Toe Kyo Whoa Oh. Sahn.

http://www.youtube.com/watch?v=eLtp0z2d2ZY

(The Trivs eatin’ Yasui)

Toe Kyo Whoa Oh. Sahn. 

Tokyo

Amazingly, it was still the arrival day. Pretty much instantly when we finished dinner, we walked to another dinner. That’s how I do it in my home-land – if I’m there for only a few 24-hour chunks… I am going to eat that town like Godzilla. I think in that 1.5-2 day time frame, I consumed somewhere are 30 or 40 different dishes… probably guzzled down a gallon or two of Japanese beer to boot. I do not **** around when it comes to my food in Japan.

Koji is someone who I consider a dear friend. I don’t often get to see him or chat and such due to being on polar opposite ends of the earth – but when we’re together, we’re on the same brain waves. This dude even came to my engagement party in Florida when I first got engaged to Ashley. With Koji, I have eaten some of the greatest meals of my life… I have stayed out later with that dude than anyone I know… I’ve done headstands in rock clubs at 5:50am with him… we’ve eaten some insane shit too. Koji and I are cut from the same cloth: two dudes who put family and friends above all else… then food in second place… then metal and music in a not-too-distant third place. 

We rounded up Corey, Nick, Paolo, myself, Koji and a few other Roadrunner/Warner Japan folks and wandered to find a spot for dinner. We all agreed that this are was a little trickier than our normal haunt… but Koji had a plan as always. 

Koji took us to a spot called Tekke Tekke. The name is supposed to be the literal sound that a chicken makes when it walks – Tekke Tekke pretty much mainly focuses on doing dishes made of chicken. When we first came in, we saw several people crowded around one of those little private booths: passed out business man. 

The Japanese work hard. Japanese people are probably some of the hardest workers on the planet. They get up early as hell… commute pretty far distances… work and work and work – till they (sometimes literally) collapse. My mom made a joke on my first visit to Japan, when I was astonished how almost everyone in Japan smokes… “A cigarette is the only break we get on a work day.” I commend the Japanese too for their work and party-duality-effort. They work their frickin’ asses off… then get bombed as all-holy-hell – then show up to work the next day whether hung over or not and deliver 110%. Ol’ oh-gee-chan here probably hit the work week a little hard. Thankfully for his impending hangover – it was Friday.

Cabbage and miso dip came up first. Miso dip is a semi-thick viscous sauce that makes a true Ramen into a miso Ramen. This two ingredient little starter was so damn good for being just cabbage and fermented soy bean paste… insane. Suntory? Yes please. The super-crunchy sweet beans were better than any late night bar food could be; the spicy fish egg and radish salad with Japanese mayo (Japanese mayo is another thing of beauty… crushes even Amsterdam’s kebab-shop chip mayo… and that is saying a lot) – fantastic.

Chicken skin and onions in some kind of sauce came up – not unlike delicious pork rinds; Japanese wings came up next with black pepper and spice – fuckin’ groovy (to quote Cassidy from Preacher). Karage is something you need to order if you’re in a legit Japanese place with Japanese cooks. It’s boneless, fried chicken. Salty, crispy, greasy – drizzle some lemon on and fall in love. Any time I am somewhere legit that his Karage, and I’m with beginner-Sushi level friends, this is always a favorite.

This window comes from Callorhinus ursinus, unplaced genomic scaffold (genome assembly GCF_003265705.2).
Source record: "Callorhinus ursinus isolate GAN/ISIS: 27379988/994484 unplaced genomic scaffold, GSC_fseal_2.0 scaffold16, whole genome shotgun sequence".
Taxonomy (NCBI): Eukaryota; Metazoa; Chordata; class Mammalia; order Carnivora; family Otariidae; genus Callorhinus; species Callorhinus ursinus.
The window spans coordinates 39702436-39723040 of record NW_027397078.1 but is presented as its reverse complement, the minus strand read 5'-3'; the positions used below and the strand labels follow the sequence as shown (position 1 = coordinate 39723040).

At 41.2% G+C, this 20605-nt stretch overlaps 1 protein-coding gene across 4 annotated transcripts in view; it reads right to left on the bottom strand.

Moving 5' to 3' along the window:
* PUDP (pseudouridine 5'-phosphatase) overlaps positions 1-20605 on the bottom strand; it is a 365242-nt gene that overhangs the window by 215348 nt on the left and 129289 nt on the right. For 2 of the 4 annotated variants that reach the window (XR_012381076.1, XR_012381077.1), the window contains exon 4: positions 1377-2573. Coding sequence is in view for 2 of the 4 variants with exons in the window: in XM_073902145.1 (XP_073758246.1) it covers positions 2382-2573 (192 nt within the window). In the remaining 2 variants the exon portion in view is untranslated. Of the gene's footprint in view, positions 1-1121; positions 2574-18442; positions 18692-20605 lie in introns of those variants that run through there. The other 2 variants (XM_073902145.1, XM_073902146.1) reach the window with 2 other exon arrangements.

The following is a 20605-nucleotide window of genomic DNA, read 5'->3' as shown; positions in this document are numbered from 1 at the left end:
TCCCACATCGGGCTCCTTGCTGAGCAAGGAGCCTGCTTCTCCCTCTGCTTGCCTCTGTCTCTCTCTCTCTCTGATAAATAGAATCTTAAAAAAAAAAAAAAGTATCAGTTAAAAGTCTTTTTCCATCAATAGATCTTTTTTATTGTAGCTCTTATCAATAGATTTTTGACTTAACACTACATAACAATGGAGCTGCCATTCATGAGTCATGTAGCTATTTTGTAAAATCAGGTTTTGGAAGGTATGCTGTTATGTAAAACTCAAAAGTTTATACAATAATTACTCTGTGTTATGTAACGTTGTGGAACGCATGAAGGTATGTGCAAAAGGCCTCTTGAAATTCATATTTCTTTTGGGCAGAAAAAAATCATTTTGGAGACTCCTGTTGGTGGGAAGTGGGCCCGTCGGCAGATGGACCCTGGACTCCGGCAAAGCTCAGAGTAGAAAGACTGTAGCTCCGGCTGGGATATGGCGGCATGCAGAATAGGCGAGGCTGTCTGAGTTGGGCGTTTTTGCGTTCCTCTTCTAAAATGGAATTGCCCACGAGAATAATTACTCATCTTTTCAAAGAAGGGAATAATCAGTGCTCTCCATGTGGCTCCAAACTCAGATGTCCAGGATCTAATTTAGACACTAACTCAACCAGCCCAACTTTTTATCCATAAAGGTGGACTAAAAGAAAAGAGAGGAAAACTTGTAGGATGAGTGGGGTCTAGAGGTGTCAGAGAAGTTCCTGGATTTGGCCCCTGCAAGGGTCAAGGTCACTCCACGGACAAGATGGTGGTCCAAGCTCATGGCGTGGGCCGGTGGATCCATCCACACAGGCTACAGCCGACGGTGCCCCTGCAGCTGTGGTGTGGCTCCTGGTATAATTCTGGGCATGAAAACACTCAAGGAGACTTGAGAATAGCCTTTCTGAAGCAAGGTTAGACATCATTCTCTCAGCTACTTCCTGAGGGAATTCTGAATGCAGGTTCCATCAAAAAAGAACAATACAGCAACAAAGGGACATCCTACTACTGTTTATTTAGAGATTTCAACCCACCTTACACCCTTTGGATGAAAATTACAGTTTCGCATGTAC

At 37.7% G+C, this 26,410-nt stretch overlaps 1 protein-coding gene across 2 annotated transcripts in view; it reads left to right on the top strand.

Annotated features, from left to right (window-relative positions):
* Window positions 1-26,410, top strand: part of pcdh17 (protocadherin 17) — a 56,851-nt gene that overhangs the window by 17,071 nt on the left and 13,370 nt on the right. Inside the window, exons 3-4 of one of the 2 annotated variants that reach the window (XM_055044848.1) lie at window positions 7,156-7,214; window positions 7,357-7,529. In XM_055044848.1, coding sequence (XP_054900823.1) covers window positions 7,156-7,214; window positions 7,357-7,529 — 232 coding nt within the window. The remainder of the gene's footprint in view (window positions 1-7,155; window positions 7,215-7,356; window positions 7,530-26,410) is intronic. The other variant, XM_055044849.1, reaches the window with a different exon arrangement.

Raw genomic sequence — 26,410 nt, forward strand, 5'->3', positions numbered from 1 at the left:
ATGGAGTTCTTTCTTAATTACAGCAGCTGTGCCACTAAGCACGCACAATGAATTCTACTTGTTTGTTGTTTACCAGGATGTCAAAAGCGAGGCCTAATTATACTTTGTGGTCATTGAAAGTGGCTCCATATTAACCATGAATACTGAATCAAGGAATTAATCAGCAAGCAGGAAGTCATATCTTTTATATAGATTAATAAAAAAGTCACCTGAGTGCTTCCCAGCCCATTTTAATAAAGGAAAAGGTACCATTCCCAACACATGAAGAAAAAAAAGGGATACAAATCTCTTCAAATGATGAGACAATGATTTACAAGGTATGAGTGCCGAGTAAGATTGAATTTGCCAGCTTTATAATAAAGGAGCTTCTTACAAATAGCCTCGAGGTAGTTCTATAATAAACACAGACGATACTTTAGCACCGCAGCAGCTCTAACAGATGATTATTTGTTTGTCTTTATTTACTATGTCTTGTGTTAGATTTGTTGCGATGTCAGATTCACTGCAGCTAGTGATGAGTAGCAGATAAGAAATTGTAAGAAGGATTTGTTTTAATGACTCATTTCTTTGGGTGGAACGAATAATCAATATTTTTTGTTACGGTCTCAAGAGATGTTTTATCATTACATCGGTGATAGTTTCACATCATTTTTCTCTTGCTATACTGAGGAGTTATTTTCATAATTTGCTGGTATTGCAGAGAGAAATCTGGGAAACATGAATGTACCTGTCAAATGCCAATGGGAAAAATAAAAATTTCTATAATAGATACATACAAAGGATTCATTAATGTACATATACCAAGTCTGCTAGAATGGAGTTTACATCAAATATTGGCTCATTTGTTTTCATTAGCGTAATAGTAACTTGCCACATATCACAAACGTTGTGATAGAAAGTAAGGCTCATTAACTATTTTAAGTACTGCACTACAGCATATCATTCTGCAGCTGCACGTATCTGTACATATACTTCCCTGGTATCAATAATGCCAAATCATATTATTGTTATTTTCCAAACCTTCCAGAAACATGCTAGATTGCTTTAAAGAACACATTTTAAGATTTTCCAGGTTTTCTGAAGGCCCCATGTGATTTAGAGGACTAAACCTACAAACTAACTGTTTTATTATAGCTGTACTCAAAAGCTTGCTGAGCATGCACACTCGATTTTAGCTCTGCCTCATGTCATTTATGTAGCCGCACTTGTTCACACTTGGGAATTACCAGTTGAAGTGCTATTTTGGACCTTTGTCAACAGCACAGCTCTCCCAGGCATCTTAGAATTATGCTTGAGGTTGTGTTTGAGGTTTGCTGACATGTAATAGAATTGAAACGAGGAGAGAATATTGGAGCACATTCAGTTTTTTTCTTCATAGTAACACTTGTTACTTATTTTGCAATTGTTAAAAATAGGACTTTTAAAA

We had chicken breast, chicken yaki-tori (with all sorts of offal-good parts), fish fins (with sweet Japanese mayo) – these guys were chewy and crispy – Corey hated it, I loved it. Clams with wasabi, ebi mayo (Koji’s favorite dish in Japan), minced chicken in salt, cheese with mayo… then chicken ham. Yes, chicken ham. It was like any other terrine I’ve had – only with chicken – salty… good… similar to a really soft pork-ham. 

And then… the cameras came out.

A challenge. Gete-mono. You may have heard me mention before that I will try anything that is actually eaten by a culture. You may have heard me ask many-a-time to get some gete-mono. Gete-mono translates to “ugly food.” It is Japan’s offal… only usually far more intense than America’s offal. Out came a brick… in wrapped paper – I thought they were busting out a couple kilos of heroine or something… nope. Bugs. Biblical plague bugs. Locust. Yasui. I, for most of my life have been somewhat… terrified… of bugs. Not snakes or bears or the unknown… little bugs. 

Lemme tell ya somethin’ toss enough of those little sugary/salty/crispy bar-snack-esque buddies down your gullet – and you’ll become a fan of bugs. This stuff was good. Pretty darn good. I couldn’t believe it.

The locust were chased with some delicate, sweet almond tofus with fruit and a hot ocha. Wanna talk best tea on earth? Wanna guess my answer?

With enough locust in my gut to make my own miniature Jeff Goldblum… we were off to bed. Finally. 

(to be continued…)

5 thoughts on “Toe Kyo Whoa Oh. Sahn.

  1. lol that all looks so dank…… except those bugs…. i bet you wish you had some schnitzel instead that moment love love love cultural food, i bet those bugs came out like candy

  2. Matt,

    I truly love your passion for food! The fact that you get to travel the world for job, and have a hobby of food is amazing…I clearly pick up your love for it through your writing. I enjoy your posts and look forward to the next! I live a little south of Chicago and love reading about Chicago’s food scene(I think culinary speaking, Chicago is a giant)! I saw you guys at the HOB with In Flames and had my own culinary journey at XOCO for lunch before the show! Thanks again!

  3. It’s nice to have good friends in another counties and try many kinds of food!!!!
    Not locust though…. But it’s good experience maybe:)

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